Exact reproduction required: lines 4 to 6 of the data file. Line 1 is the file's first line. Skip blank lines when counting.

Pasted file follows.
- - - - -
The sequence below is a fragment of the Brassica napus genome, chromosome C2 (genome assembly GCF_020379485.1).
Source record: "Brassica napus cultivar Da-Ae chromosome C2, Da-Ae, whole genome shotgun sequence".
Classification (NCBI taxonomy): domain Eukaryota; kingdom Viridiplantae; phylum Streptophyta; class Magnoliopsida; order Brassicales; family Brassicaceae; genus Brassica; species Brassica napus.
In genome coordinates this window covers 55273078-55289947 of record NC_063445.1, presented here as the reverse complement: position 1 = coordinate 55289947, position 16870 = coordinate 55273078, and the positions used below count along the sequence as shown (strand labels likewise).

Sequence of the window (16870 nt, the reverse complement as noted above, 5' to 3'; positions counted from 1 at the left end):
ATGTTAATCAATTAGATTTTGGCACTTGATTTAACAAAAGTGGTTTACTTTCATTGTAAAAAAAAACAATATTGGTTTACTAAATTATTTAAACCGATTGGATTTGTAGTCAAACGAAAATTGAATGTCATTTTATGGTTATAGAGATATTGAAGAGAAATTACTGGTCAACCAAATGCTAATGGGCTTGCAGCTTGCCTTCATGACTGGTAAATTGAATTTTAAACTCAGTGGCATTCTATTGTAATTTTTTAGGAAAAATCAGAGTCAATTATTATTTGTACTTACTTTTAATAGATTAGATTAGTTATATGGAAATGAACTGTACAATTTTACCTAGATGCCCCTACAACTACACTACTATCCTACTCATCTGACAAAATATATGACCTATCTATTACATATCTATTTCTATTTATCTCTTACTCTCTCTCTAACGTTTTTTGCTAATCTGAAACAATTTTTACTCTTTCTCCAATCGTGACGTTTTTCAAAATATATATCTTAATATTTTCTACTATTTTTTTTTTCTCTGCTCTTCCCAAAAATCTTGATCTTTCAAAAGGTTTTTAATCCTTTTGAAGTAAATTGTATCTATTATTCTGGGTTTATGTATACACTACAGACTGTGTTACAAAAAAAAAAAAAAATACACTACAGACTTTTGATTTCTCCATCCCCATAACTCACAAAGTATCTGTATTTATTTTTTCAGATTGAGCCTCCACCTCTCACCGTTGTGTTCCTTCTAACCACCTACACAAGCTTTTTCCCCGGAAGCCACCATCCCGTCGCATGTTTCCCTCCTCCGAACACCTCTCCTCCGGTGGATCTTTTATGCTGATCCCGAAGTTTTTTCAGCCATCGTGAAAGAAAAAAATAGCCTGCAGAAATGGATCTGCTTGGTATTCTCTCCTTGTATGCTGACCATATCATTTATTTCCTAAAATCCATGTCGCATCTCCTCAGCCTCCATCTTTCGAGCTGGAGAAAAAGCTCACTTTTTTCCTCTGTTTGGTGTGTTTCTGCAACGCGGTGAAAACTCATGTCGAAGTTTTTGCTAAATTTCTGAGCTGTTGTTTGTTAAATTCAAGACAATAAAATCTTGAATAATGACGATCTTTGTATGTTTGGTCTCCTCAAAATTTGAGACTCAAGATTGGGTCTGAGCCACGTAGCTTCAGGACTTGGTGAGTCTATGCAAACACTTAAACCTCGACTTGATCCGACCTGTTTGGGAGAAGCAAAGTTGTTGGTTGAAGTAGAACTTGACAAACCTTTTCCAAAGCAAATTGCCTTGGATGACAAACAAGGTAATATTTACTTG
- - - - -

In genome coordinates this window covers 55273078-55289947 of record NC_063445.1, presented here as the reverse complement: position 1 = coordinate 55289947, position 16870 = coordinate 55273078, and the positions used below count along the sequence as shown (strand labels likewise).

Sequence of the window (16870 nt, the reverse complement as noted above, 5' to 3'; positions counted from 1 at the left end):
ATGTTAATCAATTAGATTTTGGCACTTGATTTAACAAAAGTGGTTTACTTTCATTGTAAAAAAAAACAATATTGGTTTACTAAATTATTTAAACCGATTGGATTTGTAGTCAAACGAAAATTGAATGTCATTTTATGGTTATAGAGATATTGAAGAGAAATTACTGGTCAACCAAATGCTAATGGGCTTGCAGCTTGCCTTCATGACTGGTAAATTGAATTTTAAACTCAGTGGCATTCTATTGTAATTTTTTAGGAAAAATCAGAGTCAATTATTATTTGTACTTACTTTTAATAGATTAGATTAGTTATATGGAAATGAACTGTACAATTTTACCTAGATGCCCCTACAACTACACTACTATCCTACTCATCTGACAAAATATATGACCTATCTATTACATATCTATTTCTATTTATCTCTTACTCTCTCTCTAACGTTTTTTGCTAATCTGAAACAATTTTTACTCTTTCTCCAATCGTGACGTTTTTCAAAATATATATCTTAATATTTTCTACTATTTTTTTTTTCTCTGCTCTTCCCAAAAATCTTGATCTTTCAAAAGGTTTTTAATCCTTTTGAAGTAAATTGTATCTATTATTCTGGGTTTATGTATACACTACAGACTGTGTTACAAAAAAAAAAAAAAATACACTACAGACTTTTGATTTCTCCATCCCCATAACTCACAAAGTATCTGTATTTATTTTTTCAGATTGAGCCTCCACCTCTCACCGTTGTGTTCCTTCTAACCACCTACACAAGCTTTTTCCCCGGAAGCCACCATCCCGTCGCATGTTTCCCTCCTCCGAACACCTCTCCTCCGGTGGATCTTTTATGCTGATCCCGAAGTTTTTTCAGCCATCGTGAAAGAAAAAAATAGCCTGCAGAAATGGATCTGCTTGGTATTCTCTCCTTGTATGCTGACCATATCATTTATTTCCTAAAATCCATGTCGCATCTCCTCAGCCTCCATCTTTCGAGCTGGAGAAAAAGCTCACTTTTTTCCTCTGTTTGGTGTGTTTCTGCAACGCGGTGAAAACTCATGTCGAAGTTTTTGCTAAATTTCTGAGCTGTTGTTTGTTAAATTCAAGACAATAAAATCTTGAATAATGACGATCTTTGTATGTTTGGTCTCCTCAAAATTTGAGACTCAAGATTGGGTCTGAGCCACGTAGCTTCAGGACTTGGTGAGTCTATGCAAACACTTAAACCTCGACTTGATCCGACCTGTTTGGGAGAAGCAAAGTTGTTGGTTGAAGTAGAACTTGACAAACCTTTTCCAAAGCAAATTGCCTTGGATGACAAACAAGGTAATATTTACTTG